WASHINGTON, DC: Direct-to- consumer pharma advertising in the US will now be subject to a new voluntary code of conduct, which promises only to promote drugs that have received government approval. Also to make it clear when actors are being used to portray doctors.
Under the new guidelines issued by industry body the Pharmaceutical Research and Manufacturers of America (whose membership includes Bayer, GlaxoSmithKline and Johnson & Johnson) only celebrities who actually use a specific product can endorse it.
All ads should also aim to be informative rather than purely promotional, and print executions must now contain the phone number for the government's Food and Drug Administration so drug users can report any side effects.
PhRMA president (and former politician) Billy Tauzin, says the organization "constantly" looks at DTC ads to "see if we can improve them, so they are more informative, more educational and less promotional."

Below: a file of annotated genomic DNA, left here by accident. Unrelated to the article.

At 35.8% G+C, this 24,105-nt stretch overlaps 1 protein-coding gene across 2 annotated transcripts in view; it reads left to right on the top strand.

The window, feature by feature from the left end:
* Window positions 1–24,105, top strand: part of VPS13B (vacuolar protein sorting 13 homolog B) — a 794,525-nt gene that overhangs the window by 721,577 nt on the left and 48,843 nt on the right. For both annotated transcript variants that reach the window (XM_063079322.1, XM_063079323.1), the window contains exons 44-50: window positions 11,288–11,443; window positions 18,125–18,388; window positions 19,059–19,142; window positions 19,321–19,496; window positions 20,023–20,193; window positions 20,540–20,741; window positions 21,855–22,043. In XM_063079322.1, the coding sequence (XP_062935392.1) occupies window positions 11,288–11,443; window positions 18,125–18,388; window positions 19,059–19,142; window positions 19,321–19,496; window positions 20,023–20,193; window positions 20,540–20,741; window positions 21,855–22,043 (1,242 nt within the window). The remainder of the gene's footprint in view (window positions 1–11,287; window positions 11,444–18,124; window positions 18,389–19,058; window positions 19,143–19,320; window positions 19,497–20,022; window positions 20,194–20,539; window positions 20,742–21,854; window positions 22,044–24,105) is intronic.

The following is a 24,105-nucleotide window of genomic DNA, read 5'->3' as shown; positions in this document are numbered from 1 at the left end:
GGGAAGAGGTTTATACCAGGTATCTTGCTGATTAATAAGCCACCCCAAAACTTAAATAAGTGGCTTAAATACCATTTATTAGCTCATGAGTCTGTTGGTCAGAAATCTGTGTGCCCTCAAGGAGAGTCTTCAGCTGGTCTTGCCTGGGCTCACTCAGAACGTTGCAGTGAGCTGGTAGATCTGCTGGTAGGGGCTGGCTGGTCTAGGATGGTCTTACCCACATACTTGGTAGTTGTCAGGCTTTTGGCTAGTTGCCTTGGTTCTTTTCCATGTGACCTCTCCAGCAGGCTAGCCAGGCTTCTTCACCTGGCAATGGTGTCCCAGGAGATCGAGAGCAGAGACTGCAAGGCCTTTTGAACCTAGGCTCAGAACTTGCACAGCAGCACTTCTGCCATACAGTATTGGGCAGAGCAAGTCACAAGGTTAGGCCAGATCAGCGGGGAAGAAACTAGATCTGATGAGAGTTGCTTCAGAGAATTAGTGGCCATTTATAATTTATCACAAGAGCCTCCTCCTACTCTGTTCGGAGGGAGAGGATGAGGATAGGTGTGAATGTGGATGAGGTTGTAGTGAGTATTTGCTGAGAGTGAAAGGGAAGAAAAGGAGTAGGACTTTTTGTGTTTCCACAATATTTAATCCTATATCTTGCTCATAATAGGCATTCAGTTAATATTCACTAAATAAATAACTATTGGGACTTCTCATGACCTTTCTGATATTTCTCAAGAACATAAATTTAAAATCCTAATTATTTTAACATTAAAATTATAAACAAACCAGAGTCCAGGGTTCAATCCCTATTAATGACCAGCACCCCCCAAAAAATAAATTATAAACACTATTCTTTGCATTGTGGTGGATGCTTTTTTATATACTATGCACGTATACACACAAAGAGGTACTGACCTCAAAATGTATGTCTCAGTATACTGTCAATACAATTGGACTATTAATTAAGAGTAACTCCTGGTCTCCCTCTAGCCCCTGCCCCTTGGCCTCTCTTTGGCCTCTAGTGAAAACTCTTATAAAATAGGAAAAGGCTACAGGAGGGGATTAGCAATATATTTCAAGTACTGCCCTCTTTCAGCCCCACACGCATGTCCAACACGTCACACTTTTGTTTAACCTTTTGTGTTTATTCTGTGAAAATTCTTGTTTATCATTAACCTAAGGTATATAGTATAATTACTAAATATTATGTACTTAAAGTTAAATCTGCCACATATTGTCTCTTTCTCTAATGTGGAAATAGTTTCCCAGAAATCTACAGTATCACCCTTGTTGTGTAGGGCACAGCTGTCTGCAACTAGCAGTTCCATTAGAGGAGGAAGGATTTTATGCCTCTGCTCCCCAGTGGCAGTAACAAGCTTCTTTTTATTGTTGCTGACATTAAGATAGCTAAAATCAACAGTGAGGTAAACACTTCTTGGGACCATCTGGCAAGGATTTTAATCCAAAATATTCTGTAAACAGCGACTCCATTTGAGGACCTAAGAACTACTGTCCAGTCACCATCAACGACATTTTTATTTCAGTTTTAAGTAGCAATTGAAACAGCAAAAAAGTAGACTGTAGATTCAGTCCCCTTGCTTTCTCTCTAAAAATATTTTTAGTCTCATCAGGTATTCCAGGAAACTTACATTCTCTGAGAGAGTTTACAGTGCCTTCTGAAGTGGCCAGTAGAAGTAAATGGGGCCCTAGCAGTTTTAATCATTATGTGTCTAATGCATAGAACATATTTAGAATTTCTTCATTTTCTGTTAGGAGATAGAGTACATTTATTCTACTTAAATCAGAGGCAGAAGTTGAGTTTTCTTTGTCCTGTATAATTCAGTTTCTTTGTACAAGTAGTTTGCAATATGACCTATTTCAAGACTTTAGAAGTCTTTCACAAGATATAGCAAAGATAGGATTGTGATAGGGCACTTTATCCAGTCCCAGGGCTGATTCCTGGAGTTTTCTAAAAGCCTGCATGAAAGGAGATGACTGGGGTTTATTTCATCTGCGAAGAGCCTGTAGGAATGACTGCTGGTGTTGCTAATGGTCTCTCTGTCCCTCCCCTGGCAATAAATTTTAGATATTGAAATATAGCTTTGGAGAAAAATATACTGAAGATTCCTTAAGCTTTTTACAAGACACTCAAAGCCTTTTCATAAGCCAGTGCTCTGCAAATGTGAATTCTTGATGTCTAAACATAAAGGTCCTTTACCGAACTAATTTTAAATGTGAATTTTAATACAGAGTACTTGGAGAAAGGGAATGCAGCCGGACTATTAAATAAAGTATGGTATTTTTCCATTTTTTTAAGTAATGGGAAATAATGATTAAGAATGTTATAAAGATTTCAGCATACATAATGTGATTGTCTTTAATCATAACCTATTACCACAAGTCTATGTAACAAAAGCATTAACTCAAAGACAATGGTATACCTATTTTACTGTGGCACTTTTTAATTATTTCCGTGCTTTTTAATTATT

But Peter Lurie, deputy director of health research body Public Citizen, counters: "I think the changes are really trivial."
The Institute of Medicine, which forms part of the National Academy of Sciences, has proposed manufacturers wait two years before advertising drugs, but Tauzin argued this could deny patients potentially valuable information.
Data sourced from Wall Street Journal; additional content by WARC staff